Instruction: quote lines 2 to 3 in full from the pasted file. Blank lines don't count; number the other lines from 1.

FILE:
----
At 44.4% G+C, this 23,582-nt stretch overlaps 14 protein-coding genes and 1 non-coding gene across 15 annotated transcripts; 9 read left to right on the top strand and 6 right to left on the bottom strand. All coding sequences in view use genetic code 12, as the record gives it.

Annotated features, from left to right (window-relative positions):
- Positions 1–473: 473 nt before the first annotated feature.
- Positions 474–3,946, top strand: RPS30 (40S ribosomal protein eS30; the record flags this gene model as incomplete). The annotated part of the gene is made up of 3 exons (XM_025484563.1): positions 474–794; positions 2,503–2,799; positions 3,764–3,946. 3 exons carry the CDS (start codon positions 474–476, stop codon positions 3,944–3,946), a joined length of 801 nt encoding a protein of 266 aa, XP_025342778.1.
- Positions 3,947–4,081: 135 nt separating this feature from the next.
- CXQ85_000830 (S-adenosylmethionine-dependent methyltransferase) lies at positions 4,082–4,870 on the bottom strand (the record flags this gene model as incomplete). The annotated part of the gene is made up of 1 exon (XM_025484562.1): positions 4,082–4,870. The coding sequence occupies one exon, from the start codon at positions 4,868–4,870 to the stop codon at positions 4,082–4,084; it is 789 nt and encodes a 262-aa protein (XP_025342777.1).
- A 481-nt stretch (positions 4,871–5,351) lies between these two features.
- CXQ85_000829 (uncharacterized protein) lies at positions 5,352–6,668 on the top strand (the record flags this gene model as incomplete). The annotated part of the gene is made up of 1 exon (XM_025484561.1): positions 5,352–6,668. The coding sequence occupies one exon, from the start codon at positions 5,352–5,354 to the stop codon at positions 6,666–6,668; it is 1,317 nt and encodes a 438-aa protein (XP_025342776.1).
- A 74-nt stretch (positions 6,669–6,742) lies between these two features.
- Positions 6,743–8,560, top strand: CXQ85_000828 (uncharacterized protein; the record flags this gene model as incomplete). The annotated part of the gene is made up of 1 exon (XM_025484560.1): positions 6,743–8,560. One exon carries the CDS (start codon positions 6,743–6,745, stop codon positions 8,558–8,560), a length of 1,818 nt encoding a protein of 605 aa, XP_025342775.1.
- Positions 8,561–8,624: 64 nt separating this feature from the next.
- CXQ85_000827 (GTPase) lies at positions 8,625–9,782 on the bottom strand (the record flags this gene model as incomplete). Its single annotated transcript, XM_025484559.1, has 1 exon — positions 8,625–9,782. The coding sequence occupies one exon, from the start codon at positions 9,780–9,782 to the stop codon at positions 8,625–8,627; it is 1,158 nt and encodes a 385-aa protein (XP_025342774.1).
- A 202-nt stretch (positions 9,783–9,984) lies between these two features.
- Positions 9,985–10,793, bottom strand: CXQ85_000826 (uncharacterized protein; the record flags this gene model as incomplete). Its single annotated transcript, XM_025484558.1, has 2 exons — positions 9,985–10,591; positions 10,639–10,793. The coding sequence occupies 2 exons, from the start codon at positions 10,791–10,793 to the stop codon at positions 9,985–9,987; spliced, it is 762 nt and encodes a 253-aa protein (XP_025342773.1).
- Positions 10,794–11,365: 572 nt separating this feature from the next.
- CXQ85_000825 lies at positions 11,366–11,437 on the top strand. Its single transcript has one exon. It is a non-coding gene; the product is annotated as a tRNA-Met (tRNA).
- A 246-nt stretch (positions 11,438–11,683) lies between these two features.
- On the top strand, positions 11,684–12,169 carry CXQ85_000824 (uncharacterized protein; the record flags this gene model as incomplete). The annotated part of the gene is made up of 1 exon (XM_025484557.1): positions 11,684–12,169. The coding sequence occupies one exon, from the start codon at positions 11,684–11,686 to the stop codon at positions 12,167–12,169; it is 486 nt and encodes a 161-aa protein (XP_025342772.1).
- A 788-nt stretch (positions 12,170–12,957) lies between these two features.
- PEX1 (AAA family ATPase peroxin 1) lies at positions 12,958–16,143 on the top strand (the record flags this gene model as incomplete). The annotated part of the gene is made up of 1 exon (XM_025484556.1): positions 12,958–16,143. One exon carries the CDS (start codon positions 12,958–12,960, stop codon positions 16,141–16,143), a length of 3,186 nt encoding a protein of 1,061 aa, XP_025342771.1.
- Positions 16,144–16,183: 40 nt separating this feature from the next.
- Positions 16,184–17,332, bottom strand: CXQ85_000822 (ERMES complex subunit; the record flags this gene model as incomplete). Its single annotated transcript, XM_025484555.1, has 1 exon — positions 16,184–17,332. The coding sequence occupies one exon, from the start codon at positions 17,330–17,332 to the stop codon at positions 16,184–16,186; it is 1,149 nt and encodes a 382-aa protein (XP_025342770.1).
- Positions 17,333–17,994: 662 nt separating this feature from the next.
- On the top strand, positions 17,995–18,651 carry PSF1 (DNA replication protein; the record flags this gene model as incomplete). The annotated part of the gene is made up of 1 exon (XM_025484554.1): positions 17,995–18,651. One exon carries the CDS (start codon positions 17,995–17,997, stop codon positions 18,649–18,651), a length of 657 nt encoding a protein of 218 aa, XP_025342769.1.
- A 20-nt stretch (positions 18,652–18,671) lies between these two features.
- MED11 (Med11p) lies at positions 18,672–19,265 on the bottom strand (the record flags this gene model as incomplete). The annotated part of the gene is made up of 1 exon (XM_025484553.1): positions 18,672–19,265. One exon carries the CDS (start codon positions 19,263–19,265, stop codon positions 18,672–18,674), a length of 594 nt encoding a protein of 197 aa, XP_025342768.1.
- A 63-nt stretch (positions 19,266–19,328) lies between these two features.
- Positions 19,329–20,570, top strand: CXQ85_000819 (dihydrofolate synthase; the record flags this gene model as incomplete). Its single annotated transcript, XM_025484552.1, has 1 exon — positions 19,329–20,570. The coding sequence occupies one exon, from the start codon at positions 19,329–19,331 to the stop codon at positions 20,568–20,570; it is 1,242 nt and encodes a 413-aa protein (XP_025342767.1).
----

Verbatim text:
Annotated features, from left to right (window-relative positions):
- Positions 1–473: 473 nt before the first annotated feature.